Redwoods get reprieve from county

A water conservation plan that called for replacing redwood trees near the entrance of Descanso Gardens with drought-tolerant native species will be redrawn to leave the redwoods in place.

Los Angeles County Supervisors on Tuesday approved a resolution by Supervisor Michael Antonovich ordering the trees preserved.

Descanso Gardens Executive Director David Brown said officials with the county-owned facility will, however, continue with other landscaping measures intended to reduce water use there by hundreds of thousands — and eventually millions — of gallons each year.

Sustainability efforts already are underway to replace two acres of lawn beneath the redwoods at the garden's entrance with a native plant display intended to demonstrate climate-appropriate landscaping for visitors. Not native to Southern California and difficult to keep healthy even with intensive irrigation, the redwoods didn't fit those plans.

"Everybody wants to be green and sustainable, but that also means making some hard choices. This is plant geek headquarters here, but there's a growing realization of the need to work with nature instead of trying to augment or, in some cases, work against it," Brown said.

Water conservation has also become an increasing priority for Descanso staff since the Station fire destroyed irrigation pipelines at Hall Beckley Canyon. Those pipes supplied roughly half of the 32 million gallons of water needed annually to maintain the gardens.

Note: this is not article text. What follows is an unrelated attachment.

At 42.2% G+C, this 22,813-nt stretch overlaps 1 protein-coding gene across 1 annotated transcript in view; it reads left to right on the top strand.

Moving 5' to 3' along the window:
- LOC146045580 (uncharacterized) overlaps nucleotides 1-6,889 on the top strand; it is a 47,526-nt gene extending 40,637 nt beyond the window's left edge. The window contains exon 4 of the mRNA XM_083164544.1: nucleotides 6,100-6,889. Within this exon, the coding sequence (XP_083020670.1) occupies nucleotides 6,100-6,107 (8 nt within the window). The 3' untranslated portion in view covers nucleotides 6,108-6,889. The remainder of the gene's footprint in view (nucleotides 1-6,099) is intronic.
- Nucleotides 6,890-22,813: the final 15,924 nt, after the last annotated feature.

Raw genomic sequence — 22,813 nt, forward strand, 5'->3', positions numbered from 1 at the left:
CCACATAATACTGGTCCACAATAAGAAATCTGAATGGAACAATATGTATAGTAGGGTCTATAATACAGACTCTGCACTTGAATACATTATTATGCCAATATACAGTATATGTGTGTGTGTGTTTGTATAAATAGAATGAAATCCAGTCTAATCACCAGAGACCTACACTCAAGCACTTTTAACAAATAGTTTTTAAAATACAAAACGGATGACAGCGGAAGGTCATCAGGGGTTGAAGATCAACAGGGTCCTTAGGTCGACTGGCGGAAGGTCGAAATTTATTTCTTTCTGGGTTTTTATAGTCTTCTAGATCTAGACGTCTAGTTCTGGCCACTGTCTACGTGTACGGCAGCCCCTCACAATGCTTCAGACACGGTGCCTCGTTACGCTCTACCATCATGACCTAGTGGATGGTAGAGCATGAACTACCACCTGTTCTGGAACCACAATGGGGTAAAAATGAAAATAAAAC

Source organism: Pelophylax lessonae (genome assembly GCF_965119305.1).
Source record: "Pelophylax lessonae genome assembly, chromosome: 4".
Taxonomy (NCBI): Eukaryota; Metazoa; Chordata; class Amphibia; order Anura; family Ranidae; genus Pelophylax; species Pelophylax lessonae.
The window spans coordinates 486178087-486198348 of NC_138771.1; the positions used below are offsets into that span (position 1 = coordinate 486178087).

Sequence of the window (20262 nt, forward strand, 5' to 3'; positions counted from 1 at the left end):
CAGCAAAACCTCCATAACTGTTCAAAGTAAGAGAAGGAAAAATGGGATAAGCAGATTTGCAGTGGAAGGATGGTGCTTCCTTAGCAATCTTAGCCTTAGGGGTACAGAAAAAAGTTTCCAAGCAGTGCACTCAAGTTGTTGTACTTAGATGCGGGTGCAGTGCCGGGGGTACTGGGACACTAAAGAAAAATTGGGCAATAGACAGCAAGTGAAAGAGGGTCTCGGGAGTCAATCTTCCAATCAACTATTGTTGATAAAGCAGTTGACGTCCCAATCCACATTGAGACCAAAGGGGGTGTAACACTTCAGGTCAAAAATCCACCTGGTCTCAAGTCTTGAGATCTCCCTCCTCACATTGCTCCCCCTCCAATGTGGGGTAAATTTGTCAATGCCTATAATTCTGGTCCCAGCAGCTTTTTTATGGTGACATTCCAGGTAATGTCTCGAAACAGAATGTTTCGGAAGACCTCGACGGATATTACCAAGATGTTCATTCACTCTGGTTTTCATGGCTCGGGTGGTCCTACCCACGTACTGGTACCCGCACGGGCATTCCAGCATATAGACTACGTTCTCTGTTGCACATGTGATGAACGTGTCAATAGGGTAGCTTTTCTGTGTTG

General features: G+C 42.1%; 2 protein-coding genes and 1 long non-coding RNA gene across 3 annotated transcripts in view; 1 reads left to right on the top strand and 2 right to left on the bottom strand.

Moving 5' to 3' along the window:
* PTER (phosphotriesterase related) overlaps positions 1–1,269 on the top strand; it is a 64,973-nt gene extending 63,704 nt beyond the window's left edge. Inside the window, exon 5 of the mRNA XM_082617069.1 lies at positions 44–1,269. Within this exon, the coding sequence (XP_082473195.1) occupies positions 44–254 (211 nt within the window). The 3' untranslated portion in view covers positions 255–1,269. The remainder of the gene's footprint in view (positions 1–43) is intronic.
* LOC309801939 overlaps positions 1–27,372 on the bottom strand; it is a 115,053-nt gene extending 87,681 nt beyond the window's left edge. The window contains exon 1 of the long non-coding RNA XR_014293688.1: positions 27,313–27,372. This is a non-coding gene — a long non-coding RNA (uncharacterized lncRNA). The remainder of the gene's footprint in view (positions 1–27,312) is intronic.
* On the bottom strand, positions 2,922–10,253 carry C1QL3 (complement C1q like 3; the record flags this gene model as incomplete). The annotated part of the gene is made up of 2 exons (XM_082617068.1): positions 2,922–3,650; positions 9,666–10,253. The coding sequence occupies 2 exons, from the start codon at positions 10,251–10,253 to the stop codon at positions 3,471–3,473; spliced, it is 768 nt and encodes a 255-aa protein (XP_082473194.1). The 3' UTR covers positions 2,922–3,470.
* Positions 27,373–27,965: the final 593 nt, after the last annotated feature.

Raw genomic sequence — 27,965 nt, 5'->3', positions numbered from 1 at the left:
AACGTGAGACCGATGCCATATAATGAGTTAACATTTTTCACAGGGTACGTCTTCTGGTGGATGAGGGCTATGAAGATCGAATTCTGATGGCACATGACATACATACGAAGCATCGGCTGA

Increased purchases from the Valley Water Company are expected to cost Descanso Gardens as much as $125,000 in 2011, according to Brown.

Turf removal and redwood replacement was expected to save approximately 600,000 gallons per year, but the impact of leaving the trees in place is not known.

Maintaining non-native elements in the drought-tolerant landscape may, however, provide a chance to study new approaches to incremental change.

"Like everybody, we're dealing with transition. Maybe we can be just as influential by showing people what a transitional environment looks like," Brown said.

La Cañada Flintridge City Councilman Dave Spence, who sits on a council subcommittee to explore options for capturing recycled water for irrigation purposes, said he was aware of Descanso's need to save water but fully supported saving the redwoods.

"Residents in the area would be really upset if we cut down those redwoods. It might take a little bit more water to save those trees, but in my opinion, it's worth it. We're working on getting recycled water, and that'll be a big help," Spence said.

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